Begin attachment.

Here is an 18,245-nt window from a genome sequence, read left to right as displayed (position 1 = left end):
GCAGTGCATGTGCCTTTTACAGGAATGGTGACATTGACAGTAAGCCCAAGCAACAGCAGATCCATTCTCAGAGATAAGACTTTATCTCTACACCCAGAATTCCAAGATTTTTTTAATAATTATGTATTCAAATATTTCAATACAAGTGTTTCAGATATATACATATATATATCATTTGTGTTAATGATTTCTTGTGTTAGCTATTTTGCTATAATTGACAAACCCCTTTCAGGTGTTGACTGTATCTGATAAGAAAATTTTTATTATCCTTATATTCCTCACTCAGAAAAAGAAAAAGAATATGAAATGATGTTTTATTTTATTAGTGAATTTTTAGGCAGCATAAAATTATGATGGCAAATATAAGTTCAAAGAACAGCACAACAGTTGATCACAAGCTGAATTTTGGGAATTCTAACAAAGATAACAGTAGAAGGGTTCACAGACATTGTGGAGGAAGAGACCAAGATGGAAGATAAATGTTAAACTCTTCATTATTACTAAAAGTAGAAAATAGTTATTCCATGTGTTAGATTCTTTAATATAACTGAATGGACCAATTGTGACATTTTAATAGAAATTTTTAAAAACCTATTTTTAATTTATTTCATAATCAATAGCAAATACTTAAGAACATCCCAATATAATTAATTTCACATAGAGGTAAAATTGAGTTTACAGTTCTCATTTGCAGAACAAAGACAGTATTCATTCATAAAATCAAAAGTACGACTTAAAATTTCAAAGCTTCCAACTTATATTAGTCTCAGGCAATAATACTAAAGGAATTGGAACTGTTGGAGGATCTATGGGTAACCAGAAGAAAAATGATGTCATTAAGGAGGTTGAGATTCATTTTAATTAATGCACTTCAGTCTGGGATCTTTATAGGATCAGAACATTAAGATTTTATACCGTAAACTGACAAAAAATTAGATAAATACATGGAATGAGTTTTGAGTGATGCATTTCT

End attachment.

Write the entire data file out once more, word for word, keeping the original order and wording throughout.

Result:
Here is an 18,245-nt window from a genome sequence, read left to right as displayed (position 1 = left end):
GCAGTGCATGTGCCTTTTACAGGAATGGTGACATTGACAGTAAGCCCAAGCAACAGCAGATCCATTCTCAGAGATAAGACTTTATCTCTACACCCAGAATTCCAAGATTTTTTTAATAATTATGTATTCAAATATTTCAATACAAGTGTTTCAGATATATACATATATATATCATTTGTGTTAATGATTTCTTGTGTTAGCTATTTTGCTATAATTGACAAACCCCTTTCAGGTGTTGACTGTATCTGATAAGAAAATTTTTATTATCCTTATATTCCTCACTCAGAAAAAGAAAAAGAATATGAAATGATGTTTTATTTTATTAGTGAATTTTTAGGCAGCATAAAATTATGATGGCAAATATAAGTTCAAAGAACAGCACAACAGTTGATCACAAGCTGAATTTTGGGAATTCTAACAAAGATAACAGTAGAAGGGTTCACAGACATTGTGGAGGAAGAGACCAAGATGGAAGATAAATGTTAAACTCTTCATTATTACTAAAAGTAGAAAATAGTTATTCCATGTGTTAGATTCTTTAATATAACTGAATGGACCAATTGTGACATTTTAATAGAAATTTTTAAAAACCTATTTTTAATTTATTTCATAATCAATAGCAAATACTTAAGAACATCCCAATATAATTAATTTCACATAGAGGTAAAATTGAGTTTACAGTTCTCATTTGCAGAACAAAGACAGTATTCATTCATAAAATCAAAAGTACGACTTAAAATTTCAAAGCTTCCAACTTATATTAGTCTCAGGCAATAATACTAAAGGAATTGGAACTGTTGGAGGATCTATGGGTAACCAGAAGAAAAATGATGTCATTAAGGAGGTTGAGATTCATTTTAATTAATGCACTTCAGTCTGGGATCTTTATAGGATCAGAACATTAAGATTTTATACCGTAAACTGACAAAAAATTAGATAAATACATGGAATGAGTTTTGAGTGATGCATTTCT